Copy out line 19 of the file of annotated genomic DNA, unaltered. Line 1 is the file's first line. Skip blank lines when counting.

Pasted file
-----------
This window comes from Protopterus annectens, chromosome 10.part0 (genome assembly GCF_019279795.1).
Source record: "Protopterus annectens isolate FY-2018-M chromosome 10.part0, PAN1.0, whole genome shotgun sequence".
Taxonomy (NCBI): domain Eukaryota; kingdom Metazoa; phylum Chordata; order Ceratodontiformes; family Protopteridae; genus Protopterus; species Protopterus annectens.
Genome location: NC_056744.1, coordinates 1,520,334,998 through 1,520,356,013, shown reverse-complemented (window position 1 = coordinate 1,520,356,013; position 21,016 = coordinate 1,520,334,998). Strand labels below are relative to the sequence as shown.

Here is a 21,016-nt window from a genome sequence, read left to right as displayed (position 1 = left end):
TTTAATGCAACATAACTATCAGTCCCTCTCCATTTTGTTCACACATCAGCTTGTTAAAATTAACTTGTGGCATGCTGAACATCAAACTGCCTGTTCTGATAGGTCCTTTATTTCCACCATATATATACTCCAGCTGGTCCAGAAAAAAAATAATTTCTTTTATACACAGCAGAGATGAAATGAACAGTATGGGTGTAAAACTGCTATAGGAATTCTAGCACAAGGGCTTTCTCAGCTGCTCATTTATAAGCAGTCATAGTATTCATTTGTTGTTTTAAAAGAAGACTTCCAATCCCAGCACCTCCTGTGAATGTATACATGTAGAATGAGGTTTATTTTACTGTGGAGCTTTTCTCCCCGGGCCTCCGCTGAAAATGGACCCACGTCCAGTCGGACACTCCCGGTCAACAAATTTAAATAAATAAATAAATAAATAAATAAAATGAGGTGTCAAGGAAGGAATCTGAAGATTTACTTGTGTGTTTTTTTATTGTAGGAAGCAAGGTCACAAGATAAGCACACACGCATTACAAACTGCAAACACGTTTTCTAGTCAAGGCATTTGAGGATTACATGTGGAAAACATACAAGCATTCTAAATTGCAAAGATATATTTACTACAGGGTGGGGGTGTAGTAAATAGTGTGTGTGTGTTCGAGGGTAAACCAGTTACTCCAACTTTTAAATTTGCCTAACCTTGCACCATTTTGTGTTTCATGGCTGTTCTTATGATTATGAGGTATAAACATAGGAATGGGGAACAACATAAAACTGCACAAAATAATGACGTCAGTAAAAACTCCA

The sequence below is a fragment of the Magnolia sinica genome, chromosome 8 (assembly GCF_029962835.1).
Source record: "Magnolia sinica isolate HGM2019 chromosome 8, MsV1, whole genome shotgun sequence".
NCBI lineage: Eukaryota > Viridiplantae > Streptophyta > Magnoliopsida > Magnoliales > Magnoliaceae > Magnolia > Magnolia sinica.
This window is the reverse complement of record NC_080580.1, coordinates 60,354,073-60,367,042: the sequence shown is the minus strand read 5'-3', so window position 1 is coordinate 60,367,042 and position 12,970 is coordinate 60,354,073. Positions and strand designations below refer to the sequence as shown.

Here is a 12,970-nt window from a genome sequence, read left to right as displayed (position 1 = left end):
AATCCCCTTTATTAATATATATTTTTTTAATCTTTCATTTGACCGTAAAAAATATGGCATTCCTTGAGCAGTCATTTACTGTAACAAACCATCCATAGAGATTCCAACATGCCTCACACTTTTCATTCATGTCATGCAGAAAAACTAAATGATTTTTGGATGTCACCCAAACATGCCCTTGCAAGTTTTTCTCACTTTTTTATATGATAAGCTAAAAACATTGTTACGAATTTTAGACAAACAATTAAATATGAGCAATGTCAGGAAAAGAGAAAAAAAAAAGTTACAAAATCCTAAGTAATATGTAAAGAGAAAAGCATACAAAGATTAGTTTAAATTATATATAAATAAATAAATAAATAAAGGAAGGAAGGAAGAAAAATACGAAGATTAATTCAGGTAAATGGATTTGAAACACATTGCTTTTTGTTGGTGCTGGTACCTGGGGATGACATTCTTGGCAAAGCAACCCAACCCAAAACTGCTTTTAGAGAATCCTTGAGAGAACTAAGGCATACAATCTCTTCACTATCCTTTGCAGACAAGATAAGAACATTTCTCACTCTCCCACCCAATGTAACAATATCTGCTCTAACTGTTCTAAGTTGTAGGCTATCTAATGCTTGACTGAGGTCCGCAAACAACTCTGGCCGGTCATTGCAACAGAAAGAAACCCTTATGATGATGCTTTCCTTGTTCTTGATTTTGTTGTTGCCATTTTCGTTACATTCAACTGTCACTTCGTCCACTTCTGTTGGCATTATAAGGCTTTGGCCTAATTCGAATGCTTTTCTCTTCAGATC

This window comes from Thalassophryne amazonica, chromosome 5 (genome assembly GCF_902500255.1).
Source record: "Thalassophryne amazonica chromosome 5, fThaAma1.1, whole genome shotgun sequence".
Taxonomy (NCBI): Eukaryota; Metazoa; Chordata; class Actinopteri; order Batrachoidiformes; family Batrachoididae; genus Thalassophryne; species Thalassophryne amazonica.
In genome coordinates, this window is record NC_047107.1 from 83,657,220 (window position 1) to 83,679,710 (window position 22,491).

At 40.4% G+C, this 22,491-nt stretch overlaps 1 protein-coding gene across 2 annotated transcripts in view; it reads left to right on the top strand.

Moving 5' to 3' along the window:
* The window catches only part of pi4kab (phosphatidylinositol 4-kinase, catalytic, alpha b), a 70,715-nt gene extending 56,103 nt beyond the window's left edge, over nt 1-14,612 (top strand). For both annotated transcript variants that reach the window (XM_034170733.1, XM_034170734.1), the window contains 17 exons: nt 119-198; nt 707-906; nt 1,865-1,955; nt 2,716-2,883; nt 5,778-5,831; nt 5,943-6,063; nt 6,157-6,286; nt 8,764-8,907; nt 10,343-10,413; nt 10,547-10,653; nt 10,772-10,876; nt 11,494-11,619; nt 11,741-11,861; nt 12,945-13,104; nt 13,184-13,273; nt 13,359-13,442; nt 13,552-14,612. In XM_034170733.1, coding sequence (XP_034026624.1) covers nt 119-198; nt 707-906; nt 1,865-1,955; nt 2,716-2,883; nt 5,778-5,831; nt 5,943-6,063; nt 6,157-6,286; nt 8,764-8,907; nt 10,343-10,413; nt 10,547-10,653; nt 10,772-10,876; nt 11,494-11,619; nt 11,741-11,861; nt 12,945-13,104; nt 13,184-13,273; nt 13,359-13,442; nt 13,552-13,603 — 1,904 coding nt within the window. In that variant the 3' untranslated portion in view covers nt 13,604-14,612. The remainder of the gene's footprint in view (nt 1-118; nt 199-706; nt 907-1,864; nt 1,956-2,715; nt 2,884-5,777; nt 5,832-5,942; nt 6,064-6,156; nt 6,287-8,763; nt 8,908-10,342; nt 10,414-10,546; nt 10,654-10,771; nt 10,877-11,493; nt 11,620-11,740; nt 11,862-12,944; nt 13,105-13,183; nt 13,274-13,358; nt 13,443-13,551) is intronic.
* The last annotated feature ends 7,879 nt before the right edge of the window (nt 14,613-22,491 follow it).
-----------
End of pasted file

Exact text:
* The window catches only part of pi4kab (phosphatidylinositol 4-kinase, catalytic, alpha b), a 70,715-nt gene extending 56,103 nt beyond the window's left edge, over nt 1-14,612 (top strand). For both annotated transcript variants that reach the window (XM_034170733.1, XM_034170734.1), the window contains 17 exons: nt 119-198; nt 707-906; nt 1,865-1,955; nt 2,716-2,883; nt 5,778-5,831; nt 5,943-6,063; nt 6,157-6,286; nt 8,764-8,907; nt 10,343-10,413; nt 10,547-10,653; nt 10,772-10,876; nt 11,494-11,619; nt 11,741-11,861; nt 12,945-13,104; nt 13,184-13,273; nt 13,359-13,442; nt 13,552-14,612. In XM_034170733.1, coding sequence (XP_034026624.1) covers nt 119-198; nt 707-906; nt 1,865-1,955; nt 2,716-2,883; nt 5,778-5,831; nt 5,943-6,063; nt 6,157-6,286; nt 8,764-8,907; nt 10,343-10,413; nt 10,547-10,653; nt 10,772-10,876; nt 11,494-11,619; nt 11,741-11,861; nt 12,945-13,104; nt 13,184-13,273; nt 13,359-13,442; nt 13,552-13,603 — 1,904 coding nt within the window. In that variant the 3' untranslated portion in view covers nt 13,604-14,612. The remainder of the gene's footprint in view (nt 1-118; nt 199-706; nt 907-1,864; nt 1,956-2,715; nt 2,884-5,777; nt 5,832-5,942; nt 6,064-6,156; nt 6,287-8,763; nt 8,908-10,342; nt 10,414-10,546; nt 10,654-10,771; nt 10,877-11,493; nt 11,620-11,740; nt 11,862-12,944; nt 13,105-13,183; nt 13,274-13,358; nt 13,443-13,551) is intronic.